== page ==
The Gaelic type is not an alphabet. It simply uses a diracritic sign (the dot over a consonant).
In my opinion, the language would need a proper alphabet in order to make clearer the difference between broad and slender consonants; using silent vowels makes things too complicated for learners.
Because it has more sounds than the Latin alphabet has letters (for example, broad and slender versions of most consonants), so they had to come up with tricks to indicate those extra sounds.
Also because Irish like to show the base form of a word in mutated (lenited/eclipsed) forms, so they add letters rather than changing the initial letter the way Welsh (for example) does - where penn "head" would go to benn when lenited rather than to bpenn, etc, or how Cornish writes "an venyn vyghan" for "the small woman" which would be "an bhenyn bhyghan" in Irish style (the base words are "benyn" and "byghan" and they are lenited much as in Irish).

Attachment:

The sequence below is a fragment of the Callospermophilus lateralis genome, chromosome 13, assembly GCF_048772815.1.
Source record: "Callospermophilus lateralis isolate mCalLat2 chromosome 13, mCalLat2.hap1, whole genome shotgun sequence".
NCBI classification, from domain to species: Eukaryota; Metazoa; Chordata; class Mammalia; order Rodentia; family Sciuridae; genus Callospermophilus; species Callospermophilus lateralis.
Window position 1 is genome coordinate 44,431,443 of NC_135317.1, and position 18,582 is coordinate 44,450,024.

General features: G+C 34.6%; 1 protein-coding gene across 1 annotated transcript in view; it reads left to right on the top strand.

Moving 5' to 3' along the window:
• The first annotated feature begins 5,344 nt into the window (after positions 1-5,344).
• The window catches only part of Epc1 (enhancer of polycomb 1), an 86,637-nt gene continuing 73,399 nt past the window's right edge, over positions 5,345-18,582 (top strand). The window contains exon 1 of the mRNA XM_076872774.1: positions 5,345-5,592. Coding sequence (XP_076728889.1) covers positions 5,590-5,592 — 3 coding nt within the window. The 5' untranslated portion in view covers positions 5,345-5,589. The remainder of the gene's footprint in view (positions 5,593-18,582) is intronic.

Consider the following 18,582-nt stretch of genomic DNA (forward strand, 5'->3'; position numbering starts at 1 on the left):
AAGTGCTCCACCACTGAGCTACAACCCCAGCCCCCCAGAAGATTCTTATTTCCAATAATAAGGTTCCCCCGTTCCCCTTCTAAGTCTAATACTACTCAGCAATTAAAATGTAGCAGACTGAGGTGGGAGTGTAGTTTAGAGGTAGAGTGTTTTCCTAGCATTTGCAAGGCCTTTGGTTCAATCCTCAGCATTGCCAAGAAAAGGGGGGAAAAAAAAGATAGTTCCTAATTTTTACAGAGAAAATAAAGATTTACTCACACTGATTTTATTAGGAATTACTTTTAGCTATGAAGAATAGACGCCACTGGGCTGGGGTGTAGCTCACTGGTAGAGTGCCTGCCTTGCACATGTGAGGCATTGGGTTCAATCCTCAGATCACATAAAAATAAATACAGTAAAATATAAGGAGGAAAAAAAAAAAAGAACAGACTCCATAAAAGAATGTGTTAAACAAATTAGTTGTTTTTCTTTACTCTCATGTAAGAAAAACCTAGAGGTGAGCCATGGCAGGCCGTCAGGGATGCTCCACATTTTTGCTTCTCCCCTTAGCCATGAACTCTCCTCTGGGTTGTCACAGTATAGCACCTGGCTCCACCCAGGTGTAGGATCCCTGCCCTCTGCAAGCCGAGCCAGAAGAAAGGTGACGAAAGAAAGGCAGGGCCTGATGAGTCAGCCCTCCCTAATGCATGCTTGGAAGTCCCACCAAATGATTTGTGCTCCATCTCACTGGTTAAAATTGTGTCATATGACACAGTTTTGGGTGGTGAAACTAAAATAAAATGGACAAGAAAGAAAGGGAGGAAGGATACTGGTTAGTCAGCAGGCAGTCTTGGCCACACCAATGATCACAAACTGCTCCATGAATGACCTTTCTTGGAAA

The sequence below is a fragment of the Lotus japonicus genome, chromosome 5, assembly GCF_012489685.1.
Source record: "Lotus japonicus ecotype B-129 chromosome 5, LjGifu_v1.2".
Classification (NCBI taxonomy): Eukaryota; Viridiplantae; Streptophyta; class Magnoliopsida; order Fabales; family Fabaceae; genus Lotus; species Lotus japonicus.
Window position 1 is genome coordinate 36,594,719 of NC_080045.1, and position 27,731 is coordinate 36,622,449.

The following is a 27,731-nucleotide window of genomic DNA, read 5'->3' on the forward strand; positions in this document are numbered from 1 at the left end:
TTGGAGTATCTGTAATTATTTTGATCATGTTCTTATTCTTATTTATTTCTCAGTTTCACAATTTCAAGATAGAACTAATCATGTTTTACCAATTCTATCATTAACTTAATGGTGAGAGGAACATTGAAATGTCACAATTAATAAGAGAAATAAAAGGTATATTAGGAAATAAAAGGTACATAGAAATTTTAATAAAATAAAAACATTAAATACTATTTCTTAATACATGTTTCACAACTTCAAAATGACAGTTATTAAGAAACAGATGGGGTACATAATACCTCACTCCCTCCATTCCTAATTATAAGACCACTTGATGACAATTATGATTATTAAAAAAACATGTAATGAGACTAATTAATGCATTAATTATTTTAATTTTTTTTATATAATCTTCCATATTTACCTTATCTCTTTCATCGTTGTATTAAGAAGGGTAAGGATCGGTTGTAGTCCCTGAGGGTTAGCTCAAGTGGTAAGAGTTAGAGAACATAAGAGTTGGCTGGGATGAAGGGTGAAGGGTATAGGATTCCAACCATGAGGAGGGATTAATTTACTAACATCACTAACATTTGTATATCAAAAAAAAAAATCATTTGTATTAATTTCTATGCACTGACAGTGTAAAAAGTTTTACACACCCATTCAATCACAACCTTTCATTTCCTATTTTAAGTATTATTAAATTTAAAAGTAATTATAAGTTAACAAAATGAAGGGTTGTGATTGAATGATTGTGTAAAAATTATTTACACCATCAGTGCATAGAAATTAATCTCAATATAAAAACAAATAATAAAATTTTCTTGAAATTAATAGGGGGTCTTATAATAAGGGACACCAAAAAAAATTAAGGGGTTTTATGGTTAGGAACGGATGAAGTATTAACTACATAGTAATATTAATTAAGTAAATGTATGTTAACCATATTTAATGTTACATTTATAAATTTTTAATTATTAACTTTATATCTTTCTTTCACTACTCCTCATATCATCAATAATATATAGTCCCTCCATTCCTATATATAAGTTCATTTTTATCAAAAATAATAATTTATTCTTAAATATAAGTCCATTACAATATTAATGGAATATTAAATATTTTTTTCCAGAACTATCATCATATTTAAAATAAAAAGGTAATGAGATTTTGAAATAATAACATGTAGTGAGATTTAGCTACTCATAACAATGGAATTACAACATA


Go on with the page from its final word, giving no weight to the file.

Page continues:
I find Irish easier than English. Irish is consistent, but English you never know how the letter combinations will be pronounced, unless you've heard it spoken, and seen it spelled previously. "Though", "enough", and "through" are good examples of that... as are "read", "lead", and "live", which all have multiple possible meanings, and pronunciations.
When you use feminine singular nouns with the definite article an, you add a lenition to the noun (if possible).
- Maidin mhaith = (a) good morning
- An mhaidin mhaith = the good morning
- Bean mhaith = (a) good woman
- An bhean mhaith = the good woman
Bhean mhaith would not be a grammatical phrase on its own.